It is Election Day in the US, but a large chunk of the population probably won’t vote. Just 53.6% turned out in 2012.
This is a big deal, because it skews results toward certain demographics of Americans. People who are white, over 65, college-educated, or make at least $50,000 make up the largest portion of voters.
But what would the US — home to one of the world’s lowest voter turnout rates — look like if everyone cast their ballots? And who would win the presidency this year?
The country’s political landscape would be remarkably different, Jan Leighley, a professor of political science at American University, tells Business Insider. Her research focuses on American political behaviour and voter turnout.
Here’s what would probably happen if everyone voted (Note: In this hypothetical future, we’re not talking about a direct democracy, where people vote or write laws themselves. Voters would still choose representatives to do that).
The political landscape would become more liberal — but only on some issues.
When more people turn out, laws are more likely to reflect the needs of the majority and less likely to cater to a specific demographic, Leighley says.
Voter turnout in the US is dismal, but Republicans are generally more likely to vote — and they did in this year’s primaries. If more Democrats voted, a greater number of local and national policies would be more liberal than they are now, Leighley says. But it would also depend on the issues at stake.
For example, voters are more conservative than non-voters on laws relating to reproductive rights. On laws relating to universal healthcare, voters are more liberal than non-voters.
Candidates would need more nuanced campaign tactics.
Candidates would need to shift their campaign strategies too, Leighley says. They would need to consider that literally everyone is voting — not just the people who normally vote.
For example, as noted by Flash Forward’s Rose Eveleth, there’s considerable evidence that the wealthier you are, the more likely you are to vote. Candidates would probably cater less to a wealthier demographic if they knew that people from all levels of economic status planned to cast their ballots.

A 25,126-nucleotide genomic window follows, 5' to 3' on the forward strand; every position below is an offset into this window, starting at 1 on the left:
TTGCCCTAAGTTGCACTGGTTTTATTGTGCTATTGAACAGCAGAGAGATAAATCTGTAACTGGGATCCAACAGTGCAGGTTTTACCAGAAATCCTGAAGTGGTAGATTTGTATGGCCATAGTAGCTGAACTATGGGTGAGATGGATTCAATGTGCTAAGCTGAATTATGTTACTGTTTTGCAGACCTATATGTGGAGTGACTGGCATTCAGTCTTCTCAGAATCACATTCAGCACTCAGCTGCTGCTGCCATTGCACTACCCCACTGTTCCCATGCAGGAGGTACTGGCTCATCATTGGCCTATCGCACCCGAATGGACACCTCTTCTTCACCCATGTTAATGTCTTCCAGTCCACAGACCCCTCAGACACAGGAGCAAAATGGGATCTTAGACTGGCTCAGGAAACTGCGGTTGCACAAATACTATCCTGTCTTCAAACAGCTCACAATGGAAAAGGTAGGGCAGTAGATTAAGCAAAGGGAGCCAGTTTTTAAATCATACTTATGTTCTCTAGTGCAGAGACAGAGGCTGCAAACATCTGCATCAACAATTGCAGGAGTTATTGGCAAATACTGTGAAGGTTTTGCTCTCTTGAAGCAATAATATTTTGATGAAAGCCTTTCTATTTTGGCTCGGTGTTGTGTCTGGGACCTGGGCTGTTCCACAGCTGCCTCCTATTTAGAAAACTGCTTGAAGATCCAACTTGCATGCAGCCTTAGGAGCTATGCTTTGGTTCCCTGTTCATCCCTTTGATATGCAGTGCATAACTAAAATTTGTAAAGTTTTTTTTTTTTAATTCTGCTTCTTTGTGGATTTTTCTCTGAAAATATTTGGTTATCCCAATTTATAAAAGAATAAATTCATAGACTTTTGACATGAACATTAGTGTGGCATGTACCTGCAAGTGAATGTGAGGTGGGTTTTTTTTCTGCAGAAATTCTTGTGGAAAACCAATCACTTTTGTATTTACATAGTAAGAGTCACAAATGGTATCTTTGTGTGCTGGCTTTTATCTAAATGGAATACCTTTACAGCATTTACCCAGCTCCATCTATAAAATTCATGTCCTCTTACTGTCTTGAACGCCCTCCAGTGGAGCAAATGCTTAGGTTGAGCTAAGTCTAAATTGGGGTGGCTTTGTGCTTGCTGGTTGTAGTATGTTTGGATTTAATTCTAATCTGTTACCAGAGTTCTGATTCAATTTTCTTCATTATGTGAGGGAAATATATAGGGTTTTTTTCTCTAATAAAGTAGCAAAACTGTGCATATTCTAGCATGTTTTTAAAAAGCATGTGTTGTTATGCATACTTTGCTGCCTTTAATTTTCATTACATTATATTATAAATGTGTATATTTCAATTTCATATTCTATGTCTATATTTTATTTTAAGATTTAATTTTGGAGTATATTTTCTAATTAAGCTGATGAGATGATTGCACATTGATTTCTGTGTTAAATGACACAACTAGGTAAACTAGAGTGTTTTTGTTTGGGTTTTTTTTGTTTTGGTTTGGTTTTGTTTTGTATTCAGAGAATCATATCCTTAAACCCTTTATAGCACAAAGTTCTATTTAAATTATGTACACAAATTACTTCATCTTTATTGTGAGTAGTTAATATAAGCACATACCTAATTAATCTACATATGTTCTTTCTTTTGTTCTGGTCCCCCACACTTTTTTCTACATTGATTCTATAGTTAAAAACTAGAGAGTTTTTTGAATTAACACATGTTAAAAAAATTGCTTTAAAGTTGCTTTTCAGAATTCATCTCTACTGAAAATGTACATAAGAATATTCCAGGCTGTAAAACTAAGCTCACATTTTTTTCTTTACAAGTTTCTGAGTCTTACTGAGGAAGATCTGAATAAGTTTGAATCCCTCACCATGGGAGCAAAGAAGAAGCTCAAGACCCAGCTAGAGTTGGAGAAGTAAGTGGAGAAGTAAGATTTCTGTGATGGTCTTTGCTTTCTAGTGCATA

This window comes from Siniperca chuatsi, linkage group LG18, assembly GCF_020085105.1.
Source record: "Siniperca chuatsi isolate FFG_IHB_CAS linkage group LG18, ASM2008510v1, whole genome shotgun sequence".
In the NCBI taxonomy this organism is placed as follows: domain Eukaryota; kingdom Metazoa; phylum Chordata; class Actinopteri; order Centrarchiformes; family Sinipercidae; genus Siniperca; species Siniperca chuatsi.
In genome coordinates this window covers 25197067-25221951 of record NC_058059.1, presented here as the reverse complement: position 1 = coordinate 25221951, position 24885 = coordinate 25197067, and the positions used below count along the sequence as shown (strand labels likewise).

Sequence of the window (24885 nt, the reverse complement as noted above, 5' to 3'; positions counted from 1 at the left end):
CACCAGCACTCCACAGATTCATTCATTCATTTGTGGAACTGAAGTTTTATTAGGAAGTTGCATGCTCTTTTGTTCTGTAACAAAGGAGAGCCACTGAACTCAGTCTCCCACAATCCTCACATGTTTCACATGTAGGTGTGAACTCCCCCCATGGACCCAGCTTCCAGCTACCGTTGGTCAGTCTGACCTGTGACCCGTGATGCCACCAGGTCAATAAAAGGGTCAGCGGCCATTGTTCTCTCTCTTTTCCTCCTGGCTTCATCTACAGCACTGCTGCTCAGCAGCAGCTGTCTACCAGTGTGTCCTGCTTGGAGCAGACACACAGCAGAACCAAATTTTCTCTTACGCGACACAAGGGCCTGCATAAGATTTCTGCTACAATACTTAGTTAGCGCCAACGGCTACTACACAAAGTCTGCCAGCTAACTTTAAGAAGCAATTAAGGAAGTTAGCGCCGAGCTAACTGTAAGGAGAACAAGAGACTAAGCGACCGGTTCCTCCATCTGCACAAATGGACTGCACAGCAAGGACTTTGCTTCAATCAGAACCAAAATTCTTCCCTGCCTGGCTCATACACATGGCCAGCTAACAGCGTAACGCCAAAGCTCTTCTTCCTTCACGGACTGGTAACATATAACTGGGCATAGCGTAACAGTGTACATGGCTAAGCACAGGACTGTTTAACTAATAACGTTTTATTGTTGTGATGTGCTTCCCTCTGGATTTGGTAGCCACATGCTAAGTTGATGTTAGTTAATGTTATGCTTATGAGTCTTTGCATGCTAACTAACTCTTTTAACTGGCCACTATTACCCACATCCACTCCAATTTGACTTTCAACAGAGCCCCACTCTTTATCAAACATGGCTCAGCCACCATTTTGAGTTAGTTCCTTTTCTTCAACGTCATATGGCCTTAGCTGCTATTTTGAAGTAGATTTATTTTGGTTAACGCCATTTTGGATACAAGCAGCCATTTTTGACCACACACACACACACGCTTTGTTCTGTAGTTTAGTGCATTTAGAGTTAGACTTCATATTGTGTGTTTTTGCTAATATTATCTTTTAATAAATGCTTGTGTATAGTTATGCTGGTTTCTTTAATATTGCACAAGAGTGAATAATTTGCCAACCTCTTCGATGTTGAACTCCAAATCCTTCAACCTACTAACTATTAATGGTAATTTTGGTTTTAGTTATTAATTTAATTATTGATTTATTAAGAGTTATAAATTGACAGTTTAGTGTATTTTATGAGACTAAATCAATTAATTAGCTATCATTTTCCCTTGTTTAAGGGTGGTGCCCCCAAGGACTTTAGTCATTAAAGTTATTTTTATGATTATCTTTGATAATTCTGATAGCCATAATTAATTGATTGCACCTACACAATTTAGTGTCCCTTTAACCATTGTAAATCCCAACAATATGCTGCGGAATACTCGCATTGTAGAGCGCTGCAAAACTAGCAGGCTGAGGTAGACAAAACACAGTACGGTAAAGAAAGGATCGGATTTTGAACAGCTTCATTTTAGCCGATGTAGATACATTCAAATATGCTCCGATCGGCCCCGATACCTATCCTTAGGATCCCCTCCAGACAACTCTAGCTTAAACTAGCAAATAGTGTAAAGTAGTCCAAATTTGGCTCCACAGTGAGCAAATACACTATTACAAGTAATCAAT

Essentially, candidates would need to develop more complex arguments and persuasion strategies to appeal to different types of voters, Leighley says.
“They would need to take into account that’s it’s not just the wealthy who will vote, but everyone,” she says.
Imagine if every millennial — the demographic with the lowest turnout — voted. Candidates are already using Snapchat and tweeting #yas to appeal to younger voters, but with a 100% turnout, they’d need to get even more crafty.
Would we have laws written entirely in emojis? A nationwide forgiveness for college loans? Vetoes to all hoverboard bans and music pirating laws? The possibilities are endless.
Hillary Clinton would likely win the presidential election.
“If everybody voted,” Obama said in March, “then it would completely change the political map in this country.”
It’s obvious why Democrats would support mandatory voting. Although Obama won two elections with at least 51% of the vote, midterm elections tend to look much different for Democrats. As NPR notes, the demographics that boosted Obama’s wins — namely young people, minorities, and single women — are those who are less likely to vote in the primaries, general elections, and midterms. According to a recent Gallup poll, 65% of Democrats and 76% of Republicans said they “will definitely vote” tomorrow.
If 100% of voters turned out, ballots would weigh more heavily toward Democrat candidates. So it’d be easy to predict who would win the popular vote (and likely the electoral college vote) this year: Hillary Clinton.
Although elections would sway toward Democrat candidates, Leighley adds that neither candidate would be able to predict what states they would win based on previous voter turnout stats if everyone voted. More states would swing blue, though.
“We’d have more conflict. Some people who would normally win with 50% turnout would lose,” she says. “Power would shift.